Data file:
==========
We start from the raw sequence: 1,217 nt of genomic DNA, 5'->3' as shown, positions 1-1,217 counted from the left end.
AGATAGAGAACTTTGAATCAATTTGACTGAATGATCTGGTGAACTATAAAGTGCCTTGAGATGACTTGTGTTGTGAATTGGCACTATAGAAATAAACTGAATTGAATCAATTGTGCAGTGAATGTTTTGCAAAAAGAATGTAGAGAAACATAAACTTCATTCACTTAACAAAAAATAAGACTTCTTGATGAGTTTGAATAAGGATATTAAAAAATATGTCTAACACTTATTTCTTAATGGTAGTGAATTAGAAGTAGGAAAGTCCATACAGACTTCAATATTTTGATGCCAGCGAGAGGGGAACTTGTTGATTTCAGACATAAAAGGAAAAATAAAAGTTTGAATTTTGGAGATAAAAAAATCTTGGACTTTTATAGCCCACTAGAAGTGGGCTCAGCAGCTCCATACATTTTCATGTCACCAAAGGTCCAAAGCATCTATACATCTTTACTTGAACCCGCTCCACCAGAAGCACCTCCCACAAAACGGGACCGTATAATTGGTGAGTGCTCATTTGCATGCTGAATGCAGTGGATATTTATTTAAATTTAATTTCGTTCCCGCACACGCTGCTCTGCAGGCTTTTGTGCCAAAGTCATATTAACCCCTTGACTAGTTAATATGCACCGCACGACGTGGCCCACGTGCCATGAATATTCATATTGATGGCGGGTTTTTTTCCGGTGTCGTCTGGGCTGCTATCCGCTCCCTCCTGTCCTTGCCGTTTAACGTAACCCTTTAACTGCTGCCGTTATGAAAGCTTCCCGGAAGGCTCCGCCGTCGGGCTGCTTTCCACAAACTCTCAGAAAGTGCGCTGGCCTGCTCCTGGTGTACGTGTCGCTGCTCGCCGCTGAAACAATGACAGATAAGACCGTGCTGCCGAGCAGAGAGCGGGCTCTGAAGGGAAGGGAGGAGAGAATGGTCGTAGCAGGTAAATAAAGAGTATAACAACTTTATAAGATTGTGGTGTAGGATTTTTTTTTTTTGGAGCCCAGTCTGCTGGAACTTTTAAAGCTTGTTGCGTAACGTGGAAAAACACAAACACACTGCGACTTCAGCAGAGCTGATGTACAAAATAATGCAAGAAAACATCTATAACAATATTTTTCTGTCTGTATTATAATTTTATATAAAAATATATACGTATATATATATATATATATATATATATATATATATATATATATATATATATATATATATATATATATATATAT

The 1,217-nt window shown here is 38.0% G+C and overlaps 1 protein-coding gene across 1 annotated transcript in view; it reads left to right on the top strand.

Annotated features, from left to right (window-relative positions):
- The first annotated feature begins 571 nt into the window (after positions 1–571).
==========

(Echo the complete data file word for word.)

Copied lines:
We start from the raw sequence: 1,217 nt of genomic DNA, 5'->3' as shown, positions 1-1,217 counted from the left end.
AGATAGAGAACTTTGAATCAATTTGACTGAATGATCTGGTGAACTATAAAGTGCCTTGAGATGACTTGTGTTGTGAATTGGCACTATAGAAATAAACTGAATTGAATCAATTGTGCAGTGAATGTTTTGCAAAAAGAATGTAGAGAAACATAAACTTCATTCACTTAACAAAAAATAAGACTTCTTGATGAGTTTGAATAAGGATATTAAAAAATATGTCTAACACTTATTTCTTAATGGTAGTGAATTAGAAGTAGGAAAGTCCATACAGACTTCAATATTTTGATGCCAGCGAGAGGGGAACTTGTTGATTTCAGACATAAAAGGAAAAATAAAAGTTTGAATTTTGGAGATAAAAAAATCTTGGACTTTTATAGCCCACTAGAAGTGGGCTCAGCAGCTCCATACATTTTCATGTCACCAAAGGTCCAAAGCATCTATACATCTTTACTTGAACCCGCTCCACCAGAAGCACCTCCCACAAAACGGGACCGTATAATTGGTGAGTGCTCATTTGCATGCTGAATGCAGTGGATATTTATTTAAATTTAATTTCGTTCCCGCACACGCTGCTCTGCAGGCTTTTGTGCCAAAGTCATATTAACCCCTTGACTAGTTAATATGCACCGCACGACGTGGCCCACGTGCCATGAATATTCATATTGATGGCGGGTTTTTTTCCGGTGTCGTCTGGGCTGCTATCCGCTCCCTCCTGTCCTTGCCGTTTAACGTAACCCTTTAACTGCTGCCGTTATGAAAGCTTCCCGGAAGGCTCCGCCGTCGGGCTGCTTTCCACAAACTCTCAGAAAGTGCGCTGGCCTGCTCCTGGTGTACGTGTCGCTGCTCGCCGCTGAAACAATGACAGATAAGACCGTGCTGCCGAGCAGAGAGCGGGCTCTGAAGGGAAGGGAGGAGAGAATGGTCGTAGCAGGTAAATAAAGAGTATAACAACTTTATAAGATTGTGGTGTAGGATTTTTTTTTTTTGGAGCCCAGTCTGCTGGAACTTTTAAAGCTTGTTGCGTAACGTGGAAAAACACAAACACACTGCGACTTCAGCAGAGCTGATGTACAAAATAATGCAAGAAAACATCTATAACAATATTTTTCTGTCTGTATTATAATTTTATATAAAAATATATACGTATATATATATATATATATATATATATATATATATATATATATATATATATATATATATATATATATATATAT

The 1,217-nt window shown here is 38.0% G+C and overlaps 1 protein-coding gene across 1 annotated transcript in view; it reads left to right on the top strand.

Annotated features, from left to right (window-relative positions):
- The first annotated feature begins 571 nt into the window (after positions 1–571).